1951 Shigefumi Mori (23 Feb 1951 Nagoya, Japan, ) Japanese mathematician who has made important contributions to the field of algebraic geometry. His major work, in which he proved the existence of minimal models for all three-dimensional algebraic varieties (Jan 1988), has been dubbed Mori's Program. Within ten years since his first published paper, Mori had thereby completed what many said could never be done. In 1979, Mori published his first major results, a proof of the Hartshorne conjecture, which stated that a certain class of algebraic varieties are projective in nature. In other words, these varieties or sets of solutions to given polynomial equations could be described using projective geometry. He was awarded the Fields Medal in 1990 for his work in algebraic geometry.*TIS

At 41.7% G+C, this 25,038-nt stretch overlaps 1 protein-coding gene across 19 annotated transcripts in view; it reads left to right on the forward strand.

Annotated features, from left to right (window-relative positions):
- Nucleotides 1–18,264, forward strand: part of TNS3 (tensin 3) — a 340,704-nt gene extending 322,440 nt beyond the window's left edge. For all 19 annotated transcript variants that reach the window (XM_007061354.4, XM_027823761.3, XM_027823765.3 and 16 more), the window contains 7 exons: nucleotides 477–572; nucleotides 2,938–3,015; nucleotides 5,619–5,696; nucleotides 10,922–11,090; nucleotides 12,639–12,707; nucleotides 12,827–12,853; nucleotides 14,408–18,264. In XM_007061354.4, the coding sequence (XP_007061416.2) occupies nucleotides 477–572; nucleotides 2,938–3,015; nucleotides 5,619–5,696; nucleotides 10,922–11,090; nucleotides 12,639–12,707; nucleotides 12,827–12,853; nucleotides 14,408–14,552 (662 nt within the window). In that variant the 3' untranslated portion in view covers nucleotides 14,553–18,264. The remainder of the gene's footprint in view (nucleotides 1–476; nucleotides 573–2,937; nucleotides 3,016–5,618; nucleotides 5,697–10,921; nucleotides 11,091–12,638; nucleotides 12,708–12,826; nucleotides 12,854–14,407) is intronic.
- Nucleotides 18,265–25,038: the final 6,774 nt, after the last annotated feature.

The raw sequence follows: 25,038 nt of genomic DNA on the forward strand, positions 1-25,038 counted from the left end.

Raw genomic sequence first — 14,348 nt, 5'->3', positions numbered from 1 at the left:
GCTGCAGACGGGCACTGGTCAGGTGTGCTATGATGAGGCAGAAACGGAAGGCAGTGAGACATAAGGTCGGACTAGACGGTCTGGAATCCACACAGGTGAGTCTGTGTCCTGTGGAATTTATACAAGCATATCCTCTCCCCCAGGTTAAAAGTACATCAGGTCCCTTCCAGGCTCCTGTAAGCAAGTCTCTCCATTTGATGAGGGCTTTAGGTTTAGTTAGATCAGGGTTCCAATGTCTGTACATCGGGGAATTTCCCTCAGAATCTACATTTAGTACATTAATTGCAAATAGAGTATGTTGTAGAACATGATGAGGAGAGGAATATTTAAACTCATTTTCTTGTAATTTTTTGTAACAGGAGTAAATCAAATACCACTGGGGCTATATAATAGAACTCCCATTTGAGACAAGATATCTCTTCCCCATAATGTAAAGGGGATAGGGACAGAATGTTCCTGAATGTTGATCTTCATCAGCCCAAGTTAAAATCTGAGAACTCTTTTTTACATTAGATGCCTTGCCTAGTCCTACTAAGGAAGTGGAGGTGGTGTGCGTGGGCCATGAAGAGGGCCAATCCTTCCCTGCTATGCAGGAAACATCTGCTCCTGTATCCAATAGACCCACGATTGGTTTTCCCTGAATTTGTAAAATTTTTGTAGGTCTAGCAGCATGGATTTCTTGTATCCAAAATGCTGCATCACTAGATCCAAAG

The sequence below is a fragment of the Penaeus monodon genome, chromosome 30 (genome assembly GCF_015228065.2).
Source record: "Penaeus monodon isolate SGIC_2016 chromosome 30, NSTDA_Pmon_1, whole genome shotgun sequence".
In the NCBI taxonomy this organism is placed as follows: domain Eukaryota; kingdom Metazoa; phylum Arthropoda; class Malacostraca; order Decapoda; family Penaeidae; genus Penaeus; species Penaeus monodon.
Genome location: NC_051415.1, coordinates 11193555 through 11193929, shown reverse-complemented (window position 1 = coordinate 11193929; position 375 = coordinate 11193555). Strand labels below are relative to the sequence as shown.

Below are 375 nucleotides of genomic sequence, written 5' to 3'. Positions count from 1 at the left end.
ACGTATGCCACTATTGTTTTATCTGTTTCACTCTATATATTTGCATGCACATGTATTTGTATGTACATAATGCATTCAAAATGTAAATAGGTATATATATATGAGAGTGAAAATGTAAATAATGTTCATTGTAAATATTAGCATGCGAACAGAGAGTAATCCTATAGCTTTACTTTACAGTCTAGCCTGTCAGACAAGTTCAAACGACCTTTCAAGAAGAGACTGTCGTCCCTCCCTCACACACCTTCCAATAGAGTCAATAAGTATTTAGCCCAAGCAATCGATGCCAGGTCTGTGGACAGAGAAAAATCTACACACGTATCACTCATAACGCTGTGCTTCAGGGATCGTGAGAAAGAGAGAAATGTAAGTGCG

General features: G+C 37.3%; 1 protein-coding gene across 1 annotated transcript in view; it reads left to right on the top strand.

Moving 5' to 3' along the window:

DEATHS

1468 Johannes Gutenberg, printer, died. *VFR

1560 Gaspar Lax (1487 in Sarinena, Aragon, Spain - 23 Feb 1560 in Zaragoza, Spain) Lax published several good mathematics books based on works by Boethius, Euclid, Jordanus and Campanus. He was one of the Spanish school of "calculatores" who studied mechanics, being particularly involved with numerical examples, and using as their main tools the elements of proportion theory and infinitesimal arithmetic. This school seems to have originated with Lax and other students of Maior who studied in Paris, then returned to Spain. *SAU